4. Research – there are several places online you can search for help with your personal statement – the UCAS link above being one of them. Reading other personal statements can be useful for inspiration but be careful, I read some very strange ones when I was carrying out my own research, although they did provide some entertainment.
  5. Be honest – it goes without saying that you need to be completely truthful when writing your application, there is no point in not being absolutely honest. If you feel you haven’t got enough to ‘sell yourself’ on don’t make it up, concentrate on one or two great achievements and expand from there.
  6. Keep it brief – but not too brief – as with any writing you want to keep the reader’s attention so don’t waffle in your personal statement – keep the writing tight and relevant. A personal statement should be around 500-550 words, but the words you do use are important so be sure that every one of them conveys the message that you are the best candidate for the course you have chosen.
  7. Be passionate – you’ve chosen the course you’re applying for with reason, show the university exactly why you have enthusiasm for the topic and express how dedicated you will be to learning about the subject. Let them know how much of an asset you will be to the course and the university as a whole – make it clear exactly what you have to offer.
  8. Take your time – this is a critical part of your application, don’t rush it. Spend as much time as possible drafting what you want to say, get ideas from those around you who may be able to tell you your attributes better than you know them yourself. Ask them what they think you’re good at and why they think you should be going on to further education. You may be surprised by some of the good ideas your family and friends will suggest.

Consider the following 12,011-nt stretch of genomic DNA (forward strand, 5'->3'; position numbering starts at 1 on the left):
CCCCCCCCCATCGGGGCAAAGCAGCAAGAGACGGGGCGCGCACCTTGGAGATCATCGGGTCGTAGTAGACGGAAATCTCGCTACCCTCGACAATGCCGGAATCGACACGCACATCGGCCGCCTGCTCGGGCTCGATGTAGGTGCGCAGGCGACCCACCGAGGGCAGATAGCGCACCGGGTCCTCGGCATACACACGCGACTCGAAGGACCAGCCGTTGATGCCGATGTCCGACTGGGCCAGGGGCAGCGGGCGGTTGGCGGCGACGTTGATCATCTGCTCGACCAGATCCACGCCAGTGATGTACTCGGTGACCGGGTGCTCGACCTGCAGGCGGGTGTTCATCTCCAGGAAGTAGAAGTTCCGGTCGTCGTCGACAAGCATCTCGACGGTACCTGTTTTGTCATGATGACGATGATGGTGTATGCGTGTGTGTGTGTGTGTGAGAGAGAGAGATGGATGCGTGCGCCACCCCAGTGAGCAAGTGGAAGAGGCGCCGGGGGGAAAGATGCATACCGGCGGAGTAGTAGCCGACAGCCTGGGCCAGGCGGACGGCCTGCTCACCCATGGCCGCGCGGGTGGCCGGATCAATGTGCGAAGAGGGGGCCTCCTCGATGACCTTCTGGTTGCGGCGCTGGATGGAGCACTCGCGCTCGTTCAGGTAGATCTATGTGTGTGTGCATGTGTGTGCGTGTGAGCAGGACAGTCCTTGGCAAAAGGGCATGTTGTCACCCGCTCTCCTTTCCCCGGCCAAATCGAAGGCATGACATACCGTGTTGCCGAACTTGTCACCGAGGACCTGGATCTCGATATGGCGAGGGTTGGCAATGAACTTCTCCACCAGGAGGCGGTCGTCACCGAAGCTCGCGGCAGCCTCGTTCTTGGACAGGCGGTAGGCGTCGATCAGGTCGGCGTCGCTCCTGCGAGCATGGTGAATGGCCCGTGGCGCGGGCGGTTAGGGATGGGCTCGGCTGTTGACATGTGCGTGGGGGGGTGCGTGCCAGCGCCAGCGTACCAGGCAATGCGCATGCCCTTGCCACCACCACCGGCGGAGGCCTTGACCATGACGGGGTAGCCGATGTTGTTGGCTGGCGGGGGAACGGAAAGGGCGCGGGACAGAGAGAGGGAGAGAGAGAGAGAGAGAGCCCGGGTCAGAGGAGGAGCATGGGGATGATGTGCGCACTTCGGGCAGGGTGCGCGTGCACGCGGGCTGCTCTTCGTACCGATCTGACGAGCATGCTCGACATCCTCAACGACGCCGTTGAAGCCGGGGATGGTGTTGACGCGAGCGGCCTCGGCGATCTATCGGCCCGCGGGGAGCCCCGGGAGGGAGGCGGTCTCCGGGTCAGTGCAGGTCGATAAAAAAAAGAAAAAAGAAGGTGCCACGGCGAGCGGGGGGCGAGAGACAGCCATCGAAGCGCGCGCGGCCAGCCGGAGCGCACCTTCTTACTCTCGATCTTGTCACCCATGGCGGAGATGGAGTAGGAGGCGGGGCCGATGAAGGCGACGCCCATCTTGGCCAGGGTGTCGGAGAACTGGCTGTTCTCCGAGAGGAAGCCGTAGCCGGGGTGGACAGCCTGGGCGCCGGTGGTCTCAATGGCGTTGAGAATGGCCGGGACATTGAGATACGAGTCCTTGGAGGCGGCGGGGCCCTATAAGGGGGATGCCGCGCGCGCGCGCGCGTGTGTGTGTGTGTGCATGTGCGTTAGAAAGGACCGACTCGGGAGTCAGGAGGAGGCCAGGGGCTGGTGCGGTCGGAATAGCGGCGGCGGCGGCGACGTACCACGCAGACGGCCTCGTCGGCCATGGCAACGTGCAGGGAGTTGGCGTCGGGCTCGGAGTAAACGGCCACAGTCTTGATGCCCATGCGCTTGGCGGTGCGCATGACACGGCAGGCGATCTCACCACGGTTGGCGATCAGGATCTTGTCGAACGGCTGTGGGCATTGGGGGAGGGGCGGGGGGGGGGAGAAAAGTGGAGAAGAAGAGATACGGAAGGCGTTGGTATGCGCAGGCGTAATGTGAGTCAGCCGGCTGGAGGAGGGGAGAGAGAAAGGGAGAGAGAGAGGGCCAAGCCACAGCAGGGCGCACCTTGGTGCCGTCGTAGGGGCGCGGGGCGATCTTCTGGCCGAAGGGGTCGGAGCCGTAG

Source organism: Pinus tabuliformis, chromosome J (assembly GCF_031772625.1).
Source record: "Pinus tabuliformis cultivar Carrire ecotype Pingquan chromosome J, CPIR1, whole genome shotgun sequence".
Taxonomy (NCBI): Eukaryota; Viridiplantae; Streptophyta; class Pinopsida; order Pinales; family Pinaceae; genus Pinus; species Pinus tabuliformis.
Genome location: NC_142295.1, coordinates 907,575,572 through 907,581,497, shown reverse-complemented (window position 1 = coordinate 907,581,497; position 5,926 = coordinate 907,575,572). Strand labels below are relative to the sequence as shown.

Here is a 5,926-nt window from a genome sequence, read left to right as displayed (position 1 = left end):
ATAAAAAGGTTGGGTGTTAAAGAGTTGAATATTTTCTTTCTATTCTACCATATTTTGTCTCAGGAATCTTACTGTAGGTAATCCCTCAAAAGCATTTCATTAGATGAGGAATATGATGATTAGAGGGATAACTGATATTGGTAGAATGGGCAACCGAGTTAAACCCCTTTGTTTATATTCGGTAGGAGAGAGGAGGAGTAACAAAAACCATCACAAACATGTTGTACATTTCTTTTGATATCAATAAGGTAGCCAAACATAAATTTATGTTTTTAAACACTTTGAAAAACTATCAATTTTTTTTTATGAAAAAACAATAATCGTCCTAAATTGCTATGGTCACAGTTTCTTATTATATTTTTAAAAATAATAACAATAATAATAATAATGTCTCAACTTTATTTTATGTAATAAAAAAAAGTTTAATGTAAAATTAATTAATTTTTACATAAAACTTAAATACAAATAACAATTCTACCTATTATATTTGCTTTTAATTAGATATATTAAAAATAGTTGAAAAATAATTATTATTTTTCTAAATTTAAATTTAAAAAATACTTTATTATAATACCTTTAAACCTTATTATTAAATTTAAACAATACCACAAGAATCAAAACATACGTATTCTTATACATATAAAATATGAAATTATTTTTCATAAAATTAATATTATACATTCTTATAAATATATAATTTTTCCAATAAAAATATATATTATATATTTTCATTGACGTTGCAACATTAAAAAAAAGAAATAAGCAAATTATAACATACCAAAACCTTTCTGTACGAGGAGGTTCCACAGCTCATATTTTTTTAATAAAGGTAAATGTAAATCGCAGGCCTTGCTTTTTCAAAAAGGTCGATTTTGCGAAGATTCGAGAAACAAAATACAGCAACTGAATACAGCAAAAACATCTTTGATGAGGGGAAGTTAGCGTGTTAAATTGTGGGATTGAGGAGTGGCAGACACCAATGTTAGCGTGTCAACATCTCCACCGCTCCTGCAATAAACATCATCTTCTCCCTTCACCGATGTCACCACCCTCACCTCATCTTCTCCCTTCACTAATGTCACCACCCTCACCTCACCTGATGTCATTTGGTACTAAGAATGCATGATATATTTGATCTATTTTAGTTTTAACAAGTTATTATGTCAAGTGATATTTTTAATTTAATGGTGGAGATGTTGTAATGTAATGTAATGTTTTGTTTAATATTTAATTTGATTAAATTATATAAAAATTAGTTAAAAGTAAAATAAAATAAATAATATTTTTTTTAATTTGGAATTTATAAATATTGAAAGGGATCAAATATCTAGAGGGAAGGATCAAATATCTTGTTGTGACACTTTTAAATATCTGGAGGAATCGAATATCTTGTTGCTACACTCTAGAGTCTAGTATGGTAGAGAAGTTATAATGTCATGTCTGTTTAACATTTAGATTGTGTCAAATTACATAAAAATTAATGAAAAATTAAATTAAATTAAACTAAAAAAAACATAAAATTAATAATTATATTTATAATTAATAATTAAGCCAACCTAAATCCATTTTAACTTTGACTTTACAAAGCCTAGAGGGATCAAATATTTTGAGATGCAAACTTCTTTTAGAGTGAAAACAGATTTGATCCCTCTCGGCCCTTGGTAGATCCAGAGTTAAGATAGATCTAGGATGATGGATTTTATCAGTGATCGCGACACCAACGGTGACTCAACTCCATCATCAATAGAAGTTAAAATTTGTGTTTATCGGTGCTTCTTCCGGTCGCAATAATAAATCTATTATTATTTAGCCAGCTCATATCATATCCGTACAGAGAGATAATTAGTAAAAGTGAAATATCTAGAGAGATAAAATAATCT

9. Be yourself – allow your personality to shine through your writing. Let the reader know what type of person you are and what personal attributes you will bring to the course. If you’re chatty and outgoing – say so, if you’re a thoughtful processor, let them know that too. You have an awful lot to offer and you want them to get to know you through your personal statement.
  10. Most importantly Be Confident – you absolutely must demonstrate confidence in yourself in your personal statement. If you’re not confident that you can achieve the qualification at the end of your course then the university may not believe in you either. Visualise your graduation day – know that you can make the grades, do the work and enjoy the learning process and express this self belief in your personal statement. Confidence really is the key to a successful application.

That’s all from me today, if there’s anything you’d like to add to this blog please do so below or email me at jen@thematurestudentsurvival.com, I’d love to hear from you. Don’t forget to subscribe too so that you don’t miss any further articles and follow the social media by clicking the relevant buttons.

Thanks for reading

Jen – The Voice of The Mature Student Tribe

SIMPLE Planning Tips For Students

The first step to becoming a successful planner is simply to want to plan. If you enjoy the planning process and understand why planning is important, you’ll find it to be a vital skill, helping you study, work and organise your entire life. Here are my tips on how to plan effectively:

Published by Jen Grant

I am a first year undergraduate student studying Digital Marketing BA (Hons) at Robert Gordon University, Aberdeen. I live in Aberdeen with my husband, 2 sons and 3 dogs.